Icelandic Voters Keen on New Political Parties Skip to content

Icelandic Voters Keen on New Political Parties

Icelanders seem eager to support new parties running at the next parliamentary elections, scheduled in 2013. According to a new survey conducted by Fréttablaðið and Stöð 2, more than 30 percent of respondents intend to vote for new political parties.

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Alþingi, the Icelandic parliament. Photo by Páll Stefánsson.

The survey indicates that Samstaða (“Solidarity”), the latest of the new parties, which is chaired by former Left-Green MP Lilja Mósesdóttir, would receive 21.3 percent of votes and 14 seats in parliaments if elections were held today, visir.is reports.

Samstaða is thus the country’s second-largest party after the Independence Party which 35 percent of respondents said they would vote for, resulting in 24 seats in parliament, up from the current 16.

According to the survey, another opposition party, the Progressive Party, comes third with 12.5 percent of votes. However, their seats in parliament would still decrease, from nine to eight.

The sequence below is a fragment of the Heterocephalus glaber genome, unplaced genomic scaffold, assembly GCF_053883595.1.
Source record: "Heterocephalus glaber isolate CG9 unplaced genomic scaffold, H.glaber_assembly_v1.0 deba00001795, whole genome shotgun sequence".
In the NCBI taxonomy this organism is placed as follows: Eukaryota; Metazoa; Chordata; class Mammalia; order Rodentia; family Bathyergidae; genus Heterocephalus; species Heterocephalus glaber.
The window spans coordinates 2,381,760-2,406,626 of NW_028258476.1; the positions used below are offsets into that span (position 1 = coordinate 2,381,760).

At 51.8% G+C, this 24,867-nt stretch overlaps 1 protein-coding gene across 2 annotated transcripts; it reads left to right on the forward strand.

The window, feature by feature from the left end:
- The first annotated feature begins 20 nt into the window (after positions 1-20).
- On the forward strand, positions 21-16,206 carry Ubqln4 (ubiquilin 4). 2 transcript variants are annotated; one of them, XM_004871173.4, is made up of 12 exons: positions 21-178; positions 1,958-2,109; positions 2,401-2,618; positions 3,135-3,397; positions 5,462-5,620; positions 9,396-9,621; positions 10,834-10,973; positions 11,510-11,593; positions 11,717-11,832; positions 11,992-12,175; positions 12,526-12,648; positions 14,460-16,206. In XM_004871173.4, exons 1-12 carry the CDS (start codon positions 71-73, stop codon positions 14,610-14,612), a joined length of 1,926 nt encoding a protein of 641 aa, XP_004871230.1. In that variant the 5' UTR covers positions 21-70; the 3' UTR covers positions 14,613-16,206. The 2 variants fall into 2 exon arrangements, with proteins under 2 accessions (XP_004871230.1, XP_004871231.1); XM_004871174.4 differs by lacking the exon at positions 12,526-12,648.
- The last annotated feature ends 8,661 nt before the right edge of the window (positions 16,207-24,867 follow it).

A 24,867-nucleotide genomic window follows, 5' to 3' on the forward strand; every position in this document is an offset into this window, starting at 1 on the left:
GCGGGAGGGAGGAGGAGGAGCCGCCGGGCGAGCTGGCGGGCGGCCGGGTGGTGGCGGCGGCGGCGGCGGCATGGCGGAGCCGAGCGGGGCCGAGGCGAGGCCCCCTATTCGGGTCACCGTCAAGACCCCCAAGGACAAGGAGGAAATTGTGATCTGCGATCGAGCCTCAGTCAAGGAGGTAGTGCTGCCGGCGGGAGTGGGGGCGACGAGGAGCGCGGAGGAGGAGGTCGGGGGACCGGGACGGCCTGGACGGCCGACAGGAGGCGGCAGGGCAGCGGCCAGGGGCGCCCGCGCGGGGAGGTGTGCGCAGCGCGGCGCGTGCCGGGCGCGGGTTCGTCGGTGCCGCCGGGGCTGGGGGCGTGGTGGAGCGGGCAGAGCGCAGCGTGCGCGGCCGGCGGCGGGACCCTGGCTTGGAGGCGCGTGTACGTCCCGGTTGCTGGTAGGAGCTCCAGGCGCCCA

Support for the winner of the last election in 2009, the Social Democratic Alliance, measured 12.3 percent, which would result in eight seats in parliament, down from the current 20.

Eight percent of respondents said they would vote for the other coalition party, the Left-Green Movement, reducing its number of seats in parliament from 12 to five.

Another new party, Björt framtíð (“Bright Future”), chaired by former Progressive Party MP Guðmundur Steingrímsson, follows with 6.1 percent of votes as indicated in the survey, which would result in four seats in parliament.

Support for the other two new parties and the third opposition party, The Movement, which currently has three seats in parliament, would get less than two percent of the electorate and thus no MPs.

The Movement is currently working on establishing a new political party along with the Civic Movement, the Liberal Party and various grass root organizations.

The survey was carried out on Wednesday and Thursday evening this week when 800 voters were called at random. However, only 52.9 percent responded to the question which political party they would vote for if parliamentary elections were held today.

Because of the low response rate, the results of the survey should be taken provisionally.

Click here to read more about Samstaða and other new parties.

ESA

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